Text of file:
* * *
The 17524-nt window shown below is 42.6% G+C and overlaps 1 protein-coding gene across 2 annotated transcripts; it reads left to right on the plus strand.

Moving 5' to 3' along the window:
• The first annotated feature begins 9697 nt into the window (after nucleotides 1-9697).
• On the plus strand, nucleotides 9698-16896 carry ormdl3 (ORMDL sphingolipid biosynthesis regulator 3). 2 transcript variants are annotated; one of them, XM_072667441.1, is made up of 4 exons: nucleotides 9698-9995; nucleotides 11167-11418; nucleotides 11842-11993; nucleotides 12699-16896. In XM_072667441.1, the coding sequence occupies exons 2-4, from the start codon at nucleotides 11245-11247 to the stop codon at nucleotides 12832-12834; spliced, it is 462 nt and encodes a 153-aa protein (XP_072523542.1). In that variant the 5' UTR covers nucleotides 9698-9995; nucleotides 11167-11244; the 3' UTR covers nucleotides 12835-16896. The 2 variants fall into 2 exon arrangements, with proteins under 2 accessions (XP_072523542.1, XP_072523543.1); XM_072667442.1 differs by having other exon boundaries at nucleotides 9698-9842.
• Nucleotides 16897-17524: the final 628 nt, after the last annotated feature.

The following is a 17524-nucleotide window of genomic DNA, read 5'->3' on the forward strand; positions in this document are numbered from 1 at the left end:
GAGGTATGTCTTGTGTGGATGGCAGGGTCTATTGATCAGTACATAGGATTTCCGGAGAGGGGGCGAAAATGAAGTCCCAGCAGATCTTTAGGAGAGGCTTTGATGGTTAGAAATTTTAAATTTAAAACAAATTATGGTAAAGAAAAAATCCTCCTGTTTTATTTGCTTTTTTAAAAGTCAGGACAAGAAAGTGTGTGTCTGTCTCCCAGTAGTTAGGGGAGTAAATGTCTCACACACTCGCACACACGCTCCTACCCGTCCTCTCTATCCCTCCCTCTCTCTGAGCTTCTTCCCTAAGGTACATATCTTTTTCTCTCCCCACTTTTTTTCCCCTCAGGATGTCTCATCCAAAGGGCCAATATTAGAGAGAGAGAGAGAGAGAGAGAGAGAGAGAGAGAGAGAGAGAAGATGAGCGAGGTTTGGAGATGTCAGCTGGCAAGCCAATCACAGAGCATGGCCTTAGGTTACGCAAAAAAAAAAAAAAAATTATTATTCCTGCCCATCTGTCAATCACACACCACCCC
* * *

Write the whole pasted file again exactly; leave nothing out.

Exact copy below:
The 17524-nt window shown below is 42.6% G+C and overlaps 1 protein-coding gene across 2 annotated transcripts; it reads left to right on the plus strand.

Moving 5' to 3' along the window:
• The first annotated feature begins 9697 nt into the window (after nucleotides 1-9697).
• On the plus strand, nucleotides 9698-16896 carry ormdl3 (ORMDL sphingolipid biosynthesis regulator 3). 2 transcript variants are annotated; one of them, XM_072667441.1, is made up of 4 exons: nucleotides 9698-9995; nucleotides 11167-11418; nucleotides 11842-11993; nucleotides 12699-16896. In XM_072667441.1, the coding sequence occupies exons 2-4, from the start codon at nucleotides 11245-11247 to the stop codon at nucleotides 12832-12834; spliced, it is 462 nt and encodes a 153-aa protein (XP_072523542.1). In that variant the 5' UTR covers nucleotides 9698-9995; nucleotides 11167-11244; the 3' UTR covers nucleotides 12835-16896. The 2 variants fall into 2 exon arrangements, with proteins under 2 accessions (XP_072523542.1, XP_072523543.1); XM_072667442.1 differs by having other exon boundaries at nucleotides 9698-9842.
• Nucleotides 16897-17524: the final 628 nt, after the last annotated feature.

The following is a 17524-nucleotide window of genomic DNA, read 5'->3' on the forward strand; positions in this document are numbered from 1 at the left end:
GAGGTATGTCTTGTGTGGATGGCAGGGTCTATTGATCAGTACATAGGATTTCCGGAGAGGGGGCGAAAATGAAGTCCCAGCAGATCTTTAGGAGAGGCTTTGATGGTTAGAAATTTTAAATTTAAAACAAATTATGGTAAAGAAAAAATCCTCCTGTTTTATTTGCTTTTTTAAAAGTCAGGACAAGAAAGTGTGTGTCTGTCTCCCAGTAGTTAGGGGAGTAAATGTCTCACACACTCGCACACACGCTCCTACCCGTCCTCTCTATCCCTCCCTCTCTCTGAGCTTCTTCCCTAAGGTACATATCTTTTTCTCTCCCCACTTTTTTTCCCCTCAGGATGTCTCATCCAAAGGGCCAATATTAGAGAGAGAGAGAGAGAGAGAGAGAGAGAGAGAGAGAGAGAGAAGATGAGCGAGGTTTGGAGATGTCAGCTGGCAAGCCAATCACAGAGCATGGCCTTAGGTTACGCAAAAAAAAAAAAAAAATTATTATTCCTGCCCATCTGTCAATCACACACCACCCC